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Clinical Research Division

The Clinical Research Division is devoted to providing complete coordination of clinical research studies. The Clinical Research Division, in partnership with physicians, offers experienced professionals in clinical research for both inpatient and outpatient research studies. The Clinical Research Division has four centers: Clinical Drug Research Center, Clinical Medicine Research Center, and the Health Management Research Center. The Clinical Research Division is under the direction of Ryan Hansen.

Clinical Drug Research Center

Clinical research is research that occurs in humans. Before testing can begin in humans, extensive pre-clinical or laboratory research must be conducted in animal and human cells. Studies later proceed to extensive animal testing. This process may take years of experiments. If the testing in animals proves successful and promising, the sponsor must request the opportunity to present the basic research study results to the Food and Drug Administration (FDA) and seek FDA approval to begin clinical testing.

A clinical study is a research study designed to answer specific questions about drugs/vaccines or new therapies or new ways of using known treatments. Clinical studies (also called clinical trials) are used to determine whether new drugs or treatments are both safe and effective. Carefully conducted clinical studies are the fastest and safest way to find treatments that work.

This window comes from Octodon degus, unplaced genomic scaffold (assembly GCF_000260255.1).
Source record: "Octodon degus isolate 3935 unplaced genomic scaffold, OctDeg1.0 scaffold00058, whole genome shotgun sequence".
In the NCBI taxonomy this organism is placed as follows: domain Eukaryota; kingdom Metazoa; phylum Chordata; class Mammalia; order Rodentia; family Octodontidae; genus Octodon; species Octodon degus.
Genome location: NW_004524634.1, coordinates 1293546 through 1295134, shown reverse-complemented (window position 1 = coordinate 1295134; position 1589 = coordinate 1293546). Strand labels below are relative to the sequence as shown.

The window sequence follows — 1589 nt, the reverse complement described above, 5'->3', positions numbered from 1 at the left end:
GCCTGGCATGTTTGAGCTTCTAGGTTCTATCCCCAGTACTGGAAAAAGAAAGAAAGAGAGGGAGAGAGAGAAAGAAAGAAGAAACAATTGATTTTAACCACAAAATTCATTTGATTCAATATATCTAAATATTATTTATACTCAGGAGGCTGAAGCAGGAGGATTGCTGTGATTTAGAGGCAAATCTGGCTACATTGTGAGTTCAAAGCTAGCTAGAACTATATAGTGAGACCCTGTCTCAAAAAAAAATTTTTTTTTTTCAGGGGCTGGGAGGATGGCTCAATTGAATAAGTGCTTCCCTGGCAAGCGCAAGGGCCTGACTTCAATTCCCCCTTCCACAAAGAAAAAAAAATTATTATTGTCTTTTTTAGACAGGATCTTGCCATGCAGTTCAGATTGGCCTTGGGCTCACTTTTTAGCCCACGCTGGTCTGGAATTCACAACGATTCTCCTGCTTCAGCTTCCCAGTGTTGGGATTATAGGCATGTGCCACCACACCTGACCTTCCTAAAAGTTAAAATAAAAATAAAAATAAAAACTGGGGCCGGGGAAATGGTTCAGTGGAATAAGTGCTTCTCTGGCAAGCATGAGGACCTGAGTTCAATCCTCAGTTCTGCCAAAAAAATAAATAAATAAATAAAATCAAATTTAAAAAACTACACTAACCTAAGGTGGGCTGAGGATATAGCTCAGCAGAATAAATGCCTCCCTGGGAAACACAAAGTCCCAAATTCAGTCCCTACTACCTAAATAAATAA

The Avera Research Institute is conducting multiple industry sponsored Phase II, III, and IV clinical drug trials involving a wide range of therapeutic areas and both inpatients and outpatients. These studies test new drugs or medical devices to evaluate their safety and efficacy both prior to and after approval by the Food and Drug Administration.

Learn more about Clinical Research Trials.

Clinical Medicine Research Center

Gulf War Illness Research

In 1999, Congress authorized and appropriated to the Department of Defense $6 million for research on Gulf War veterans’ illnesses. The intent of Congress was that these funds should go to continue to support research at Georgetown University on the pathophysiology of chronic multisymptom illnesses (CMI). In addition, there was an understanding that these funds would be used to open up channels of communication and collaboration between Georgetown University and the biomedical research community of the Department of Defense to facilitate the translation of research findings from the laboratory to use in diffuse health care settings. 

Research leaders at Georgetown University determined that their objectives could be best met by collaborating with the Avera Research Institute at Avera McKennan Hospital to develop a system to support and facilitate multi-site clinical research. This system will include an infrastructure to provide “treatment-at-a-distance,” defined as a therapeutic intervention that might involve a clinician at Avera McKennan directly interacting with a research subject at a remote site. Such interventions may involve psychotherapeutic modalities that use forms of rapid communication such as the internet or high-speed audio/video connections. The development of this model will serve as a “turnkey” clinical research system that can be easily transferred to the Department of Defense healthcare systems and ultimately to a wider base of healthcare systems.